Theatre review: Trainspotting at King’s Head Theatre
PUBLISHED: 11:27 28 March 2015
Irvine Welsh’s cult tale of heroin addiction is not for the faint of heart, says Emma Lake.
Twenty-two years since the publication of Irvine Welsh’s novel (a few less since Danny Boyle’s iconic film), Trainspotting returns as a play at The Kings Head Theatre in Islington — where it continues to shock audiences.
This is an in-your-face production from the very start. Audience members walk into an intense late ‘80s rave scene — with flying limbs and actors manically jumping around the stage bearing glow sticks and hugging one another.
There are no seats in this small theatre so you find a place to sit or stand around the stage — right at the edge of the action.
As you may know, Trainspotting tells the story of a group of young heroin addicts in Edinburgh in the late 1980s.
In Your Face Theatre Company’s production thrives on audience participation, which continues throughout the show.
It’s a play that should come with a warning. Danger! You may be hit by flying spit, seemingly soiled sheets or the sharp wit of a screaming Scotsman. But don’t let that put you off. This is an exciting production that will make you stop and look again at Welsh’s generation-defining work.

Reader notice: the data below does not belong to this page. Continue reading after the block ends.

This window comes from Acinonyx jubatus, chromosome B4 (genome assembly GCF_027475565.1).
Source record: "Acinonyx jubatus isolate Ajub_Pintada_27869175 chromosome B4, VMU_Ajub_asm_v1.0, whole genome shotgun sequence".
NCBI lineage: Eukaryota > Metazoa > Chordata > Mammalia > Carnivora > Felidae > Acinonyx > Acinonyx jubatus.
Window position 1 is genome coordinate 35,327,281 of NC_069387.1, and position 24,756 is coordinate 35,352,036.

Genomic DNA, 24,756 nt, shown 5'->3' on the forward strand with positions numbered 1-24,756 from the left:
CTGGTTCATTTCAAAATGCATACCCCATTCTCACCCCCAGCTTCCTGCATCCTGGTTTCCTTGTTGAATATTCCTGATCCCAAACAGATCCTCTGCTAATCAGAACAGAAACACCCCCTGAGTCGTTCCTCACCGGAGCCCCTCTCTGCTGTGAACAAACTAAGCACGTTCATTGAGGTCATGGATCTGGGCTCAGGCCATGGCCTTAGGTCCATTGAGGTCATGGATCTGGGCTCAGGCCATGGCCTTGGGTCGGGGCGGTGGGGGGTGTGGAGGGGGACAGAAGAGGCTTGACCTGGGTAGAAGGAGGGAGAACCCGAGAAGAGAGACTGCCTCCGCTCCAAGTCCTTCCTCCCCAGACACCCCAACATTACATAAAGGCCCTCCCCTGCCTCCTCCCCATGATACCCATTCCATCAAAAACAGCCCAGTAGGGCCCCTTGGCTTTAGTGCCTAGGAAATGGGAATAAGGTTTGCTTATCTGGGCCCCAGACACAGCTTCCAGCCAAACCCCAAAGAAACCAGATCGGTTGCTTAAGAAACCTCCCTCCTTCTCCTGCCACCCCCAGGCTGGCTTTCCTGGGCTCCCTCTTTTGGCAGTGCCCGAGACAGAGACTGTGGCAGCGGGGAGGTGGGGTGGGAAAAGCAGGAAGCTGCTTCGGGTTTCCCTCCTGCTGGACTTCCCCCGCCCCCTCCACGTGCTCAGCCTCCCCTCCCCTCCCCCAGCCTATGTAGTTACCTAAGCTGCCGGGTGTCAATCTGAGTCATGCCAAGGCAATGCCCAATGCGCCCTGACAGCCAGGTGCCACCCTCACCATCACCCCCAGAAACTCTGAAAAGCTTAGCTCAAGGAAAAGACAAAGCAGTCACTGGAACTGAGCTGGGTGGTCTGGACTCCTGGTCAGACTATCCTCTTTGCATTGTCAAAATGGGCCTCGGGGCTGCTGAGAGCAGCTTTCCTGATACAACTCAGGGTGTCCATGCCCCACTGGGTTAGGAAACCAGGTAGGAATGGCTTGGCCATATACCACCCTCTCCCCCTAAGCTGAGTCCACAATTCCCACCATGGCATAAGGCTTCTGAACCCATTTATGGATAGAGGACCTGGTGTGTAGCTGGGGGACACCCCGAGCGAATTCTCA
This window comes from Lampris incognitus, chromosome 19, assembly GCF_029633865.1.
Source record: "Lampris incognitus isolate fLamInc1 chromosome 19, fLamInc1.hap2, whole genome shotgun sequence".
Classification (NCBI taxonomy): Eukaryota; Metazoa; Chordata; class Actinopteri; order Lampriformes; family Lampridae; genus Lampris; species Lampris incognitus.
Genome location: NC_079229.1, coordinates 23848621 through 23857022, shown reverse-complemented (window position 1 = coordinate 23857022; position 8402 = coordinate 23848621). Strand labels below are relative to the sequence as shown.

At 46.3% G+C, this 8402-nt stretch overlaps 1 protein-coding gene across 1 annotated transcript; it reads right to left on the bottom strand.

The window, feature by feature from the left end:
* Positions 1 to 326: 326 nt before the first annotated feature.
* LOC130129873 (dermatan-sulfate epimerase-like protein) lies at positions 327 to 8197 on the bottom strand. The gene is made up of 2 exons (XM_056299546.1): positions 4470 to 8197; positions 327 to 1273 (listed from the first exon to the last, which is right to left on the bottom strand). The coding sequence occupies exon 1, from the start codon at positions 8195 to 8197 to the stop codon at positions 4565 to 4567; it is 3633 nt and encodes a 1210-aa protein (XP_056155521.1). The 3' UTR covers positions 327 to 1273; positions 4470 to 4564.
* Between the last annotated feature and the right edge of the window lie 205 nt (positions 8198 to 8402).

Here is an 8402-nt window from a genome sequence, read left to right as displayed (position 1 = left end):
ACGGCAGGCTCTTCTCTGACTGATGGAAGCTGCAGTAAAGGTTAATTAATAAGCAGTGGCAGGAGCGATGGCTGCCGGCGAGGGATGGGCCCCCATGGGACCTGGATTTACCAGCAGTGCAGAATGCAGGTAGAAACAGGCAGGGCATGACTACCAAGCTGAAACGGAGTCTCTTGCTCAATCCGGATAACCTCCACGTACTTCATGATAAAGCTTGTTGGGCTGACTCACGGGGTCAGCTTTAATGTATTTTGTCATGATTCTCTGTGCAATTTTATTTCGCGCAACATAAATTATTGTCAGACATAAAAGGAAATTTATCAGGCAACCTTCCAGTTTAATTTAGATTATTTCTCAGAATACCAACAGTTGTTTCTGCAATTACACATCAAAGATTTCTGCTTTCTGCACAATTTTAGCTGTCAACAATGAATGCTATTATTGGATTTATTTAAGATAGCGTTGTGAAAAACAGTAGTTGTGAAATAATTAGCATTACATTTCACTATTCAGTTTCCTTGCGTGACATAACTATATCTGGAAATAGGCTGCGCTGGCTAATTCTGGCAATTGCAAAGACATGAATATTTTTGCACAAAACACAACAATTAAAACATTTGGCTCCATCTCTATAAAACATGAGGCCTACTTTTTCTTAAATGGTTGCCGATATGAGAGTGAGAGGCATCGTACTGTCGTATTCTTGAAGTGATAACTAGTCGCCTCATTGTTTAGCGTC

During the intense hour-long performance the actors leap from one high to another, shouting, kissing and generally disturbing and engaging the audience. We have the grimy, tragic desperation of heroin addiction thrust in our faces.
The twitching bodies sent out of control by withdrawal, the desperate mother fearing the loss of a beloved son and the tragedy of infant death are all the more sobering up close and personal.
Alongside this are laugh-out-loud moments, as lead character Renton peels himself from his soiled sheets and Tommy has vapour rub smeared on his penis.
Gavin Ross shines as Renton, portraying desperation, dizzying highs and tragic lows in equal measure.
Many of us know the story, but you’ve never experienced it like this.
Rating: 4/5 stars
Until April 11.